“The poster fair included examinations of issues such as environmental resistance and the impact of development on Indigenous health, incarceration of Indigenous peoples, and even portrayals of Indigenous Peoples in sports,” says Penny Cornwall (Artsci’18), one of the organizers. “My team’s project, Maanamanji’o, focused on suicide and mental health in Pikangikum First Nation – a community with an alarmingly high suicide rate.”

Ms. Cornwall notes one of her peers has a personal connection to the Pikangikum community, and this student’s passion led the team to explore that topic.

Dr. Doxtater was hired in 2017 as part of the Principal’s faculty renewal efforts. He is a Queen’s National Scholar cross-appointed to the Departments of Global Development Studies and Languages, Literatures, and Cultures. Learn more about Dr. Doxtater here.

Equity Office turns 20

The Queen’s Equity Office marked a milestone and celebrated equity leaders from across Queen’s at an annual symposium.

  • 2017 Tri-Award recipients, along with the Provost and Deputy Provost (Academic Operations and Inclusion). L-R, back to front: Erin LeBlanc, Michael Fisher, Ian Casson, Deputy Provost Teri Shearer, Provost Benoit-Antoine Bacon, Tricia Baldwin, Charlotte Johnston, Em Osborne. (University Communications)
    2017 Tri-Award recipients, along with the Provost and Deputy Provost (Academic Operations and Inclusion). L-R, back to front: Erin LeBlanc, Michael Fisher, Ian Casson, Deputy Provost Teri Shearer, Provost Benoit-Antoine Bacon, Tricia Baldwin, Charlotte Johnston, Em Osborne. (University Communications)
  • A panel explored matters of equity and inclusion within higher education, and took questions from the audience. (University Communications)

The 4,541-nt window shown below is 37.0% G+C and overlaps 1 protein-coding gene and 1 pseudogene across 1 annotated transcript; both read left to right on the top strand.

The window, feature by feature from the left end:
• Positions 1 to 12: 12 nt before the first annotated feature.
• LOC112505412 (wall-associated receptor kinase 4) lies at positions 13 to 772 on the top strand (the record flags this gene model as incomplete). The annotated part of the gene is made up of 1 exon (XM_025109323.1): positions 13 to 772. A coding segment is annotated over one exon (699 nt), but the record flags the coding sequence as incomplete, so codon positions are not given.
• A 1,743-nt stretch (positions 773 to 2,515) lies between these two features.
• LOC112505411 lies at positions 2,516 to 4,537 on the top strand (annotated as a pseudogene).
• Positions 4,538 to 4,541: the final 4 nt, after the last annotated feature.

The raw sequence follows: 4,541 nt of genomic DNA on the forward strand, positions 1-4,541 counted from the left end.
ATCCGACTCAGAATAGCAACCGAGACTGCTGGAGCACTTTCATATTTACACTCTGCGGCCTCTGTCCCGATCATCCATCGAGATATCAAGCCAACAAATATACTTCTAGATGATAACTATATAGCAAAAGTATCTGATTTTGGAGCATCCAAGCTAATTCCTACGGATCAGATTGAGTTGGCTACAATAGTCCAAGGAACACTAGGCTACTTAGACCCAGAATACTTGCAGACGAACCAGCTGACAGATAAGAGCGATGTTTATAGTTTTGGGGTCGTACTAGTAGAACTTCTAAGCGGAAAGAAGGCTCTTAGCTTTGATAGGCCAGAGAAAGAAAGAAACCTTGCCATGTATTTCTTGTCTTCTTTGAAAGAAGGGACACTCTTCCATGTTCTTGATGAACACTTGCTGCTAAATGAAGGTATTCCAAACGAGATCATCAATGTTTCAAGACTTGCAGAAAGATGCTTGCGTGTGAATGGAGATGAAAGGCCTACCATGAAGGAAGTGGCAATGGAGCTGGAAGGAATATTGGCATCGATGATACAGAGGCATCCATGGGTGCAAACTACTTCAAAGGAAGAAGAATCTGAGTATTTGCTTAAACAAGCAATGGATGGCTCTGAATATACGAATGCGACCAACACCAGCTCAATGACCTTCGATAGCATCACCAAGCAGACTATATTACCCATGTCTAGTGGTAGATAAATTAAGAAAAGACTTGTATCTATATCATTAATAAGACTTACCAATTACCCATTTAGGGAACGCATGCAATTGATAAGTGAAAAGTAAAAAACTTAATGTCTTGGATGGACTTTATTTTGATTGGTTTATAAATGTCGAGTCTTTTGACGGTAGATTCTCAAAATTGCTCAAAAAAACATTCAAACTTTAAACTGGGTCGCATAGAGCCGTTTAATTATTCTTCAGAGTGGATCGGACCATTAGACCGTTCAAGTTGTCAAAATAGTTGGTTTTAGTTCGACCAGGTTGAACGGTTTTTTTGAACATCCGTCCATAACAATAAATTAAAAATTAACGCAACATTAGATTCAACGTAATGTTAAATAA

A panel explored matters of equity and inclusion within higher education, and took questions from the audience. (University Communications)
  • Ramna Safeer (Artsci'19), Social Issues Commissioner for the Alma Mater Society, shares a personal story during a panel discussion. (University Communications)
    Ramna Safeer (Artsci'19), Social Issues Commissioner for the Alma Mater Society, shares a personal story during a panel discussion. (University Communications)
  • This cake, printed with the Equity Office's logo on it, helped mark the office's 20th anniversary. (University Communications)
    This cake, printed with the Equity Office's logo on it, helped mark the office's 20th anniversary. (University Communications)
  • The Four Directions Women Singers played an honour song for the award winners, and a travelling song to mark the end of the event. Ramna Safeer (Artsci'19), Social Issues Commissioner for the Alma Mater Society, shares a personal story during a panel discussion. (University Communications)
    The Four Directions Women Singers played an honour song for the award winners, and a travelling song to mark the end of the event. Ramna Safeer (Artsci'19), Social Issues Commissioner for the Alma Mater Society, shares a personal story during a panel discussion. (University Communications)

The Queen’s Equity and Human Rights Offices congratulated various members of the Queen’s community on their efforts to build a more inclusive Queen’s, and celebrated two decades of its own work.

On Tuesday, the offices hosted their Tri-Awards Reception. This annual symposium featured leading speakers on equity and human rights, and recognized four Queen’s employees and two students for their efforts to build a more inclusive Queen’s University.

“We are fortunate in Canada to have a society rich in diversity, and it can be easy to forget that inclusion does not happen by accident,” says Stephanie Simpson, Executive Director (Human Rights and Equity Offices) and University Advisor on Equity and Human Rights. “Successful learning, living, and employment outcomes are the result of a shared responsibility and commitment. The annual Tri-Awards ceremony is a celebration of community as well as the individuals and groups who make remarkable contributions to the advancement of equity, human rights, accessibility, and inclusion here at Queen’s.”